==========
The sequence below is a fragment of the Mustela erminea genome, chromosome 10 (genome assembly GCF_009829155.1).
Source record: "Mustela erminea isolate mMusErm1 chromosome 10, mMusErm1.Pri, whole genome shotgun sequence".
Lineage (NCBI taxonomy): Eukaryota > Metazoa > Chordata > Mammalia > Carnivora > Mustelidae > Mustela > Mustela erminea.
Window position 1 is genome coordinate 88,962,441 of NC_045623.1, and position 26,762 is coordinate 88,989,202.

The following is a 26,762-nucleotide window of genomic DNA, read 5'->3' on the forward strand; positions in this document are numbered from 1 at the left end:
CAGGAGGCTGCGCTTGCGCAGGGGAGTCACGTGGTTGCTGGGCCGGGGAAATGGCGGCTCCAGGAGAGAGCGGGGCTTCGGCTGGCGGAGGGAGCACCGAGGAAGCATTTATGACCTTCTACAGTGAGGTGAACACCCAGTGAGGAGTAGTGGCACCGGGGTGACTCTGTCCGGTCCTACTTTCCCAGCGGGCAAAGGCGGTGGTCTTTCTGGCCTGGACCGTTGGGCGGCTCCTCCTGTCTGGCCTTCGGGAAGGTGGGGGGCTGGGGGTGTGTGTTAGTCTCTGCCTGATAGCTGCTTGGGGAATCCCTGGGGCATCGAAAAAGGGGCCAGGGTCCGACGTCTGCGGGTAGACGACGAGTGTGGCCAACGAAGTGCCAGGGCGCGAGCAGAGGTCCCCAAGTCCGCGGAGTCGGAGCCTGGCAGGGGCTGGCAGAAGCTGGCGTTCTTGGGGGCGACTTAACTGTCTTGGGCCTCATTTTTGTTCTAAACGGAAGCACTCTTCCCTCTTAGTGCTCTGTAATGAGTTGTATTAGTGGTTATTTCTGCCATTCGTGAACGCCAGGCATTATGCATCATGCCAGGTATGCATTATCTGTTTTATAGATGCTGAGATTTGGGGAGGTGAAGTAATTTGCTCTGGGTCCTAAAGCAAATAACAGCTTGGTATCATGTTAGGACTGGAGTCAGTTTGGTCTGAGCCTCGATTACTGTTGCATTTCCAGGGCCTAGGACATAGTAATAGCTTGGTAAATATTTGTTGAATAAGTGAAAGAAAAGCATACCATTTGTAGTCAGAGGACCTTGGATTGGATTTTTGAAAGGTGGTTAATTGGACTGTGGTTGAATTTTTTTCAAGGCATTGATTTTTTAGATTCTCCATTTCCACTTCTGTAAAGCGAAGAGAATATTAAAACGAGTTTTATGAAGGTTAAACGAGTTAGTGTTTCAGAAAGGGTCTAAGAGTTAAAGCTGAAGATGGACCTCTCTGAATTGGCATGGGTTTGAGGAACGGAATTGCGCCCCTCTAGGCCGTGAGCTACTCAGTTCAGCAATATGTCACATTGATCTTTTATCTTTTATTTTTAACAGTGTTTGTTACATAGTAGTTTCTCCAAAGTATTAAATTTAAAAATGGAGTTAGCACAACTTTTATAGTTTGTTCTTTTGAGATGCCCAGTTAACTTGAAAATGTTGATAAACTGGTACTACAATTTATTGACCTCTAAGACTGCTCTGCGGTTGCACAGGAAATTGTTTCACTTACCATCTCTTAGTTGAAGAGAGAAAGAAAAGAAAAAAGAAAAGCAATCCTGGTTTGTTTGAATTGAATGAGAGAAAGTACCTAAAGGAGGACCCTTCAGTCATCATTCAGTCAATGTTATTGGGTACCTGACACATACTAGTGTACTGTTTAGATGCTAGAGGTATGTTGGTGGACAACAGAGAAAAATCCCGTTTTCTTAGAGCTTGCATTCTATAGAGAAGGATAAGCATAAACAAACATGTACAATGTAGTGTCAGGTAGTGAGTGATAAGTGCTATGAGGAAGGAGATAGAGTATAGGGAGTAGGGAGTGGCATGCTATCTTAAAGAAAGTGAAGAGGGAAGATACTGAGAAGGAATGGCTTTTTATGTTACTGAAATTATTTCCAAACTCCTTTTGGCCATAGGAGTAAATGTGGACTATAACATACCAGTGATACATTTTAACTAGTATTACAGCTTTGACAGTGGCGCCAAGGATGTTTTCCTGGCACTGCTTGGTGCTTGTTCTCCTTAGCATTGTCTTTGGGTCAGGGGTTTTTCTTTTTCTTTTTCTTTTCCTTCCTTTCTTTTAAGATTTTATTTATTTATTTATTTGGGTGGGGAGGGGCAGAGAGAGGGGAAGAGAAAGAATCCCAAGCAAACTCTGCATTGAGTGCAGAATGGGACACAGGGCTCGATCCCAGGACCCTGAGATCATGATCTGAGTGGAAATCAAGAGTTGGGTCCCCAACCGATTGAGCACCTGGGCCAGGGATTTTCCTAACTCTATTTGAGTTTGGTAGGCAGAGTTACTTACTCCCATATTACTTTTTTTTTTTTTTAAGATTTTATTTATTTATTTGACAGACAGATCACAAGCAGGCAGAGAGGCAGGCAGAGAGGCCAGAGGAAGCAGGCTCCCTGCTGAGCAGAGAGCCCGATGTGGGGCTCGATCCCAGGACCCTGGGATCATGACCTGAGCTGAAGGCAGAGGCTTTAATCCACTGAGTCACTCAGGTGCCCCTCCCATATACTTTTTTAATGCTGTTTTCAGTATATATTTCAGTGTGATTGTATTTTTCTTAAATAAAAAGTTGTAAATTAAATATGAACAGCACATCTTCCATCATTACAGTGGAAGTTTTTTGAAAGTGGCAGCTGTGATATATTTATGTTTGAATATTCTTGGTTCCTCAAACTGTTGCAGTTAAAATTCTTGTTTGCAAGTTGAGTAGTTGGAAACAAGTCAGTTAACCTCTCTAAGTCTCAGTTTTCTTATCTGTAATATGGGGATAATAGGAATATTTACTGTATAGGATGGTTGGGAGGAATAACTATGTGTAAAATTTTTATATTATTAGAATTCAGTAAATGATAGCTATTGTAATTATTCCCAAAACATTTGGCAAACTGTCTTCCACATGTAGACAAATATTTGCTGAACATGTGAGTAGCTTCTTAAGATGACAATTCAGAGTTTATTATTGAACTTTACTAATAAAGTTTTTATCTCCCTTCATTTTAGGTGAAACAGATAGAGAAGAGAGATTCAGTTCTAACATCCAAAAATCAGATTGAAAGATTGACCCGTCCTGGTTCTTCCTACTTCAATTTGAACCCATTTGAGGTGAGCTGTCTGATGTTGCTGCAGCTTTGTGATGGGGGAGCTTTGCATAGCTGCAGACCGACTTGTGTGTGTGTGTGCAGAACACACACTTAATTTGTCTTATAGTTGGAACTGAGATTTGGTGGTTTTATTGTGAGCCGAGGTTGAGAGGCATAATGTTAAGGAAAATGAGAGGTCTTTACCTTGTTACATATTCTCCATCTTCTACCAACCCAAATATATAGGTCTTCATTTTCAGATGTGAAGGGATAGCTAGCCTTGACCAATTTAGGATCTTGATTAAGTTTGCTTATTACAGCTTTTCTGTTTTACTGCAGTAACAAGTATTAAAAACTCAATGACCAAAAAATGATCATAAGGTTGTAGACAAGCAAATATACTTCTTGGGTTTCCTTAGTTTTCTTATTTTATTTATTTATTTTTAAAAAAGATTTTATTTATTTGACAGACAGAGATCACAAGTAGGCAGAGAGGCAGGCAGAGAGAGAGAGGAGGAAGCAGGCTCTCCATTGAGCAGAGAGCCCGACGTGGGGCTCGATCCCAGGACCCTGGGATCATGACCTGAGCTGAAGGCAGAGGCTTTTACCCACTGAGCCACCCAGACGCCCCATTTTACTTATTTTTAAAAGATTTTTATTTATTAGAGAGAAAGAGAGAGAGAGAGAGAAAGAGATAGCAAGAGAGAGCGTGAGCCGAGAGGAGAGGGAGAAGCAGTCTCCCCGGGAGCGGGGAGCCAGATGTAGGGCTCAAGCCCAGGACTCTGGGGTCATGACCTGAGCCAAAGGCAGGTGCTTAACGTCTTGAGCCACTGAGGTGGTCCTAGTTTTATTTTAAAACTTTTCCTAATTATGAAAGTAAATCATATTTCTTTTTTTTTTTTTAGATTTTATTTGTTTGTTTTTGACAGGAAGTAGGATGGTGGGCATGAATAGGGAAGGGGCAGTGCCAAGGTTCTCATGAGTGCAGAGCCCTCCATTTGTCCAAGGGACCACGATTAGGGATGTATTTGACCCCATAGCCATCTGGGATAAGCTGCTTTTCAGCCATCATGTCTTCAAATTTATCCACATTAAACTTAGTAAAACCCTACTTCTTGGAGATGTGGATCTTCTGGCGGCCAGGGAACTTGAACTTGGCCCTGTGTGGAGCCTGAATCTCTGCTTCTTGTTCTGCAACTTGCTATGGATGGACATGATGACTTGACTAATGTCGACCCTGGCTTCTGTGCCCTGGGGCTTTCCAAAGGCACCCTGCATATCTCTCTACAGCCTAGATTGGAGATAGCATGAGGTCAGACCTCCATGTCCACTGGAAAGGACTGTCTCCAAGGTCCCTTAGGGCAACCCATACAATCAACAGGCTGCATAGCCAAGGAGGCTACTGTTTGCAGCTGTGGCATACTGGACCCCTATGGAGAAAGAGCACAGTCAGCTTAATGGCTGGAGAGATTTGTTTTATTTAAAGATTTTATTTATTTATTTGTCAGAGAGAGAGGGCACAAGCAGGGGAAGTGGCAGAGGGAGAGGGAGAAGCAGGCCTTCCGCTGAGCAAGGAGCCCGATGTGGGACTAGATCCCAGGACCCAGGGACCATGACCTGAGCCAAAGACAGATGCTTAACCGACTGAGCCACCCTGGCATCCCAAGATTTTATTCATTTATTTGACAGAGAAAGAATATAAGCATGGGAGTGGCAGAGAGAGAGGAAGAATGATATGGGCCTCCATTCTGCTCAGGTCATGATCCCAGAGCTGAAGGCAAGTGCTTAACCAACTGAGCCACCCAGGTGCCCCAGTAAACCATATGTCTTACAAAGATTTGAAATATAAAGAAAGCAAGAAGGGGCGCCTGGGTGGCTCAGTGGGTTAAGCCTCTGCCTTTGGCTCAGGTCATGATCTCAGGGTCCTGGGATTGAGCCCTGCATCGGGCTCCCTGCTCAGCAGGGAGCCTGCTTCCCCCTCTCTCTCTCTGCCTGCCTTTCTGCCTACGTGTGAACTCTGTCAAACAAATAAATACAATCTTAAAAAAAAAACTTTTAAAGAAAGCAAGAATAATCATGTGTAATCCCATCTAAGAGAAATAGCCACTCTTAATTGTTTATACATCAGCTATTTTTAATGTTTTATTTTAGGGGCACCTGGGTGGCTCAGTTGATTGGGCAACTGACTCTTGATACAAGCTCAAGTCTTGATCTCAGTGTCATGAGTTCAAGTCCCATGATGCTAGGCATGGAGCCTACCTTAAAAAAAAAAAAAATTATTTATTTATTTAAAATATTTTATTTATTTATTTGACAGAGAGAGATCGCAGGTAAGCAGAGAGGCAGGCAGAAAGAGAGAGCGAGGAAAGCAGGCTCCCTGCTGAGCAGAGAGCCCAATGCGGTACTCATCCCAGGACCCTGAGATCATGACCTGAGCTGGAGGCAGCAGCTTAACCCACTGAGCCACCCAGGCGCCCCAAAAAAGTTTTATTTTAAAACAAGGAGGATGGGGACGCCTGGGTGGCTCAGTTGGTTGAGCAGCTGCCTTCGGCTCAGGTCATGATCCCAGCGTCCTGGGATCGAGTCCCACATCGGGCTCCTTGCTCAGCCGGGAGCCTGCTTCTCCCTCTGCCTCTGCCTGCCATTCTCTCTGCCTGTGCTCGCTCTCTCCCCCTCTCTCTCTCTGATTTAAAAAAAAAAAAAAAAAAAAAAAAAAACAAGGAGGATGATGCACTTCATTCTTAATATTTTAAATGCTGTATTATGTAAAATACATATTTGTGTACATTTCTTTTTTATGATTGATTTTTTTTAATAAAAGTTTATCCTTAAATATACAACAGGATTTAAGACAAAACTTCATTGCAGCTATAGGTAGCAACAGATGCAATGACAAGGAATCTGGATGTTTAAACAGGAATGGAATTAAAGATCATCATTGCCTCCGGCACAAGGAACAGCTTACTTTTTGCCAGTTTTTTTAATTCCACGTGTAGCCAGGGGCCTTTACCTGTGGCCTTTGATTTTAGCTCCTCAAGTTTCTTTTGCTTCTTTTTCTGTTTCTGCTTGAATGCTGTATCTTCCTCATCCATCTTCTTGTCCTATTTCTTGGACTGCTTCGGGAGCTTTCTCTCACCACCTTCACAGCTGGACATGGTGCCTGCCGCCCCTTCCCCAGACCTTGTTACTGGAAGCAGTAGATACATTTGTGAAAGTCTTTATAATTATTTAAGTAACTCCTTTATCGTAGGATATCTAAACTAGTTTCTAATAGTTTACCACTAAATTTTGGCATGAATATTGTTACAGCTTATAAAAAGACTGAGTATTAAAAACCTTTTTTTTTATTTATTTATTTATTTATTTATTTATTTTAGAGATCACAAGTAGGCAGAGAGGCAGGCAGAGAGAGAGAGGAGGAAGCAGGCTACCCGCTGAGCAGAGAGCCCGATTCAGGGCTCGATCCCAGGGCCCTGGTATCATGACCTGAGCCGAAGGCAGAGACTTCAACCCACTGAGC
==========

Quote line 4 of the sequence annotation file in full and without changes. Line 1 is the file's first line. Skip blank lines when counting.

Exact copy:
Window position 1 is genome coordinate 88,962,441 of NC_045623.1, and position 26,762 is coordinate 88,989,202.